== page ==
Once you understand your audience and the type of content you aim to create, it’s time to map out video content themes. To make the process easier, define a few content buckets to pick from. Each content bucket should be a general theme you can pull ideas from. Alternate content themes to keep your channel interesting.
For a beauty channel, content themes might look something like this:
- Makeup tutorials
- Favorites and fails
- Makeup hauls
- Makeup challenges
3. Keep video quality high
YouTube is a crowded space. Recent research shows that when surveying young children about what they want to be when they grow up, “YouTuber” was the most popular response — 3 times more popular than “Astronaut.” The space is only going to get more crowded. Oh, how times have changed.
While authenticity is the best way to stand out, keeping your video quality high is also super important. It shows your viewers you mean business and keeps people from clicking out because they’re annoyed by the video or sound quality.
Luckily, smartphones have stellar video quality these days, especially if you befriend a natural light source. You can stick your phone on a tripod and even add an external mic to improve the sound.
If you really want that crisp quality, investing in filming equipment isn’t a bad idea. A professional lighting setup means you can film with good lighting anytime you want, and using a vlogging camera with an external mic will help you create amazing quality videos at your home setup or on the go.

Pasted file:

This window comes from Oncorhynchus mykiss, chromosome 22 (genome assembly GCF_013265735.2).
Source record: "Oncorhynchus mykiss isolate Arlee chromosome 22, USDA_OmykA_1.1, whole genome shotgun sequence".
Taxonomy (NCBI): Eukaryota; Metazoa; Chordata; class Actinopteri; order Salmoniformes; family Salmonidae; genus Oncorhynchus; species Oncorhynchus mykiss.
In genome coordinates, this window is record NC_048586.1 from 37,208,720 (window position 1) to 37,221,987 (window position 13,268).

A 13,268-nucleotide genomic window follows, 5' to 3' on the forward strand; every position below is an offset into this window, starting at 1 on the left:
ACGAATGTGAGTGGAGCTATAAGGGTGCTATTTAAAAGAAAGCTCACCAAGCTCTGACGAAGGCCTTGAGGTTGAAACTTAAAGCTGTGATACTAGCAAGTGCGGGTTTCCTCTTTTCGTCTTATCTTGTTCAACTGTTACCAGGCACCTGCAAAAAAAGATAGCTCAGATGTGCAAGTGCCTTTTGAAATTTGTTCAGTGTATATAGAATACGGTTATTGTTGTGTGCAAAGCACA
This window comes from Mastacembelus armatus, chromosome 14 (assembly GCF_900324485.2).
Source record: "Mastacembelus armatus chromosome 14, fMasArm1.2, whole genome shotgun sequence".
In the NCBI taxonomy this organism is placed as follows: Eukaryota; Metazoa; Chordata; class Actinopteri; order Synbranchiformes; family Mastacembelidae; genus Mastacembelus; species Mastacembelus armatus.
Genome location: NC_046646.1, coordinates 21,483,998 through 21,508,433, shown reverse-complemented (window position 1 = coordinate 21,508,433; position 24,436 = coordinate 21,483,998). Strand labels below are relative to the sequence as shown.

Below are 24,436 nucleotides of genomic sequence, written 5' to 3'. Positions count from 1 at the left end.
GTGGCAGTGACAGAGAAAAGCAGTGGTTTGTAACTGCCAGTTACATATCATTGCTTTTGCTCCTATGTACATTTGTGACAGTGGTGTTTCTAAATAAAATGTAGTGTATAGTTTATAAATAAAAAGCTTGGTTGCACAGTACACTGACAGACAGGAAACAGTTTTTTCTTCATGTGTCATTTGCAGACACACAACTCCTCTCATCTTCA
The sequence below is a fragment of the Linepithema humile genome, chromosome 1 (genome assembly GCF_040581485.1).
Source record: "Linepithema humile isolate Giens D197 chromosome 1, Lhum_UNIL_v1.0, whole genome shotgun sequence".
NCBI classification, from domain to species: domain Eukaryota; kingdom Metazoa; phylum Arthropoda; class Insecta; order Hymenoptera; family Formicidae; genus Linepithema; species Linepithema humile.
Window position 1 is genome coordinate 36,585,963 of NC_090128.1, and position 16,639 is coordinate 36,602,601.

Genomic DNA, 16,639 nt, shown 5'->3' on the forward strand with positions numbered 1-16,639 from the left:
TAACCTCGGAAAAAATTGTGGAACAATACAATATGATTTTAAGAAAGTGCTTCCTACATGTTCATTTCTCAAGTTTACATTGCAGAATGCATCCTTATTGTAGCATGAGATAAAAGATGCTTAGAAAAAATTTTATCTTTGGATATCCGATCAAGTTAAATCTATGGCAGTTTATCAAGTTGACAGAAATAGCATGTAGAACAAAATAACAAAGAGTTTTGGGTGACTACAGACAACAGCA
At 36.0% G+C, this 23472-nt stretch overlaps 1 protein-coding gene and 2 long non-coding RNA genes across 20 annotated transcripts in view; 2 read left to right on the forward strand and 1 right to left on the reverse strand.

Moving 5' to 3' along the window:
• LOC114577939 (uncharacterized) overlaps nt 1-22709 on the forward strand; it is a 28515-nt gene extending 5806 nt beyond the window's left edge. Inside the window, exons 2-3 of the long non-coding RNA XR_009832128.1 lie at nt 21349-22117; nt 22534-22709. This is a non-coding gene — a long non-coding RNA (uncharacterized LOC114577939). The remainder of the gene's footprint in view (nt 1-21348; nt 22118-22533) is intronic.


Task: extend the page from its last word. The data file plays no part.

4. Always have a call-to-subscribe
Don’t be afraid to ask your viewers to subscribe and click the notification bell. Try to fit this in at the beginning and end of your videos. Some people don’t know about these features, and others who would benefit just don’t think about using them.
At the end of the day, these features are useful to your audience. They help your viewers keep up with your content and easily access your videos. The more people subscribe and click the notification bell, the more video views you’ll get. This will help you grow your audience and monetize your content.
5. Cross-post snippets and teasers of your blog to other social channels
If you have an existing audience elsewhere, use your other social media channels to advertise your YouTube content. The goal here is to convert your followers to YouTube subscribers. Not everyone will follow you to YouTube just because you ask them to, though. You have to show them what they’re missing out on by posting clips and screenshots from your YouTube videos.